In step 319, if the called unit is not the Call Screening mode, the program branches to step 320 wherein the call originator's voice message is stored for later retrieval. If the called unit is in the Call Screening mode, the program branches at step 319 to step 321 wherein the voice message from the call originator is not only stored, but also transmitted to the call unit. If the message being stored and transmitted by the call originator has not been completed, the program branches at step 322 to step 323 wherein the base station inquires as to whether the called unit has transmitted a request to "pickup" the call from the call originator. If a call pickup has not been requested, the program branches back and forth between steps 322 and 323 unitl the message is completed (or a pickup code is received) whereupon the program branches to step 302. If the called station has requested a pickup, the program branches at step 323 to step 324 wherein the message being stored is cancelled and a normal voice connection is established between the call originator and the called unit. After completing step 324, the program returns to step 302.
Returning to step 313, if the called unit is not busy, the program branches to step 314 wherein the base station initiates a call to the called remote unit. In next step 315, the base station looks for an acknowledgement code to be transmitted back from the called remote unit. If this acknowledgement code is not received, the base station assumes that the remote unit is out of range (or out of service) and the program branches at step 315 to step 316. If the acknowledgement code is received, the program branches at step 315 to step 326.
In step 326, base station controller 104 checks table 105A to determine the present operating mode of the called unit. In the alternative, the operating mode may be stored in the remote unit and transmitted back to the base station as part of the acknowledgement transmission. If the called unit is in the Open Communication mode, the program branches at step 326 to step 327 wherein the call is processed to the remote unit. In next step 325, if the called unit has not answered the call, the program branches to step 316 wherein the call originator is given the option to leave a message. If the called unit answers the call, the program branches at step 325 back to step 302 after the call has been completed.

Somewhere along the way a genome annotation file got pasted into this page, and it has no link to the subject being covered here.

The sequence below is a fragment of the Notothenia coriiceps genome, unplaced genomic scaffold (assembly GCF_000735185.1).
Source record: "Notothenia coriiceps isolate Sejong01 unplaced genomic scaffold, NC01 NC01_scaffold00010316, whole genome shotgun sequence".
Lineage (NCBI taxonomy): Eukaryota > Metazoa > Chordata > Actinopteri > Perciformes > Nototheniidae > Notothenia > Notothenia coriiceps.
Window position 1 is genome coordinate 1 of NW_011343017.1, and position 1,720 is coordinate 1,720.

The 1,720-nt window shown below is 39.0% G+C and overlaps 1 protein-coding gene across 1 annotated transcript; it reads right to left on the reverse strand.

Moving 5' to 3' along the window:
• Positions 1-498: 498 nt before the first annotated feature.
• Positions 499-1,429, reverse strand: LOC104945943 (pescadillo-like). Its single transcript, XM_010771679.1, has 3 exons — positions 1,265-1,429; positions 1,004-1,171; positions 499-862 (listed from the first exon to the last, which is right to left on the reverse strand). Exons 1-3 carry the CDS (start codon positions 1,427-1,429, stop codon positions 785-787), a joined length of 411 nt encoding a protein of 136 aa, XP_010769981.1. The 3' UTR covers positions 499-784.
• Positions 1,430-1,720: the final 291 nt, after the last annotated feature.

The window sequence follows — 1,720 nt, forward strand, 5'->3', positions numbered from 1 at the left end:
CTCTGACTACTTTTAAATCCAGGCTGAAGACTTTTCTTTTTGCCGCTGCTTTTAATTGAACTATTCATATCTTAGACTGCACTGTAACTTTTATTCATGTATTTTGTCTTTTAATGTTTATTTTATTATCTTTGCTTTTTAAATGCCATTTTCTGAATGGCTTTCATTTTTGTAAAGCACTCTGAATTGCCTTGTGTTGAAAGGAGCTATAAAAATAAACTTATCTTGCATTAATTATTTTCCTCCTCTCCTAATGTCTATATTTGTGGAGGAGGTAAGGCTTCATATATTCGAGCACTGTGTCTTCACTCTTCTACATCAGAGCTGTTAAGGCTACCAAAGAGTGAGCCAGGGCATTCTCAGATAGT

Returning to step 326, if the called unit is in the Message Storage mode, the program branches to step 328 wherein the call originator is informed that the particular called unit is in the Message Storage mode and the call originator is given options as to how to proceed. As before, this information is conveyed to the call originator through speech synthesizer 106. If the call originator knows the Message Storage mode Override code for the called unit, and the call originator enters the Override code in response to an interrogation from speech synthesizer 106, the program branches at step 329 to step 327, thereby overriding the Message Storage mode. If the call originator does not enter the Override code, the program branches at step 329 to step 330. In step 330, the call originator is given the option to send a numeric page. If the call originator chooses this option, the program branches to step 331 whereupon a numeric page is sent to the called unit. If the call originator chooses not to send a numeric page, the program branches at step 330 to step 317.
FIG. 4 is a flow chart of the software for the remote unit controller. Referring to this figure, the program begins at Power On at step 401. If a request to originate a call to a telephone or another remote unit has been entered on the keypad of this particular remote unit, the program branches at step 402 to step 403 whereupon the request is processed and the appropriate code for the request is transmitted back to the base station. Upon receiving a call initiate request from a remote unit, the base station processes this request as described above with reference to FIG. 3. If a mode change is entered on the keypad (or mode selection switch) of the remote unit, the program branches at step 404 to step 405 whereupon the appropriate code corresponding to the newly selected operating mode is transmitted back to the base station. If a call has been received, the program branches at step 406 to step 407 wherein the remote unit is alerted as to the incoming call and voice communications are established between the call originator and the remote unit. If a page has been received, the program branches at step 408 to step 409 whereupon the remote unit alerts the operator and delivers the page. If the page is a voice page, the page will be routed through the audio interface to the speaker of the remote unit. If the page is a digital page, the page will be routed through the controller to the display of the remote unit.
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|U.S. Classification||455/517, 340/7.22, 379/67.1, 455/561, 379/77, 340/7.57|
|International Classification||H04M1/663, H04M1/658, H04M1/725, H04M1/65, H04W4/12|
|Cooperative Classification||H04M1/725, H04W4/12, H04M1/6505, H04M1/658, H04M1/663|
|European Classification||H04M1/725, H04W4/12, H04M1/658, H04M1/65D, H04M1/663|
|Aug 2, 1993||FPAY||Fee payment|
Year of fee payment: 4
|Dec 3, 1997||FPAY||Fee payment|
Year of fee payment: 8
|Dec 28, 2001||FPAY||Fee payment|
Year of fee payment: 12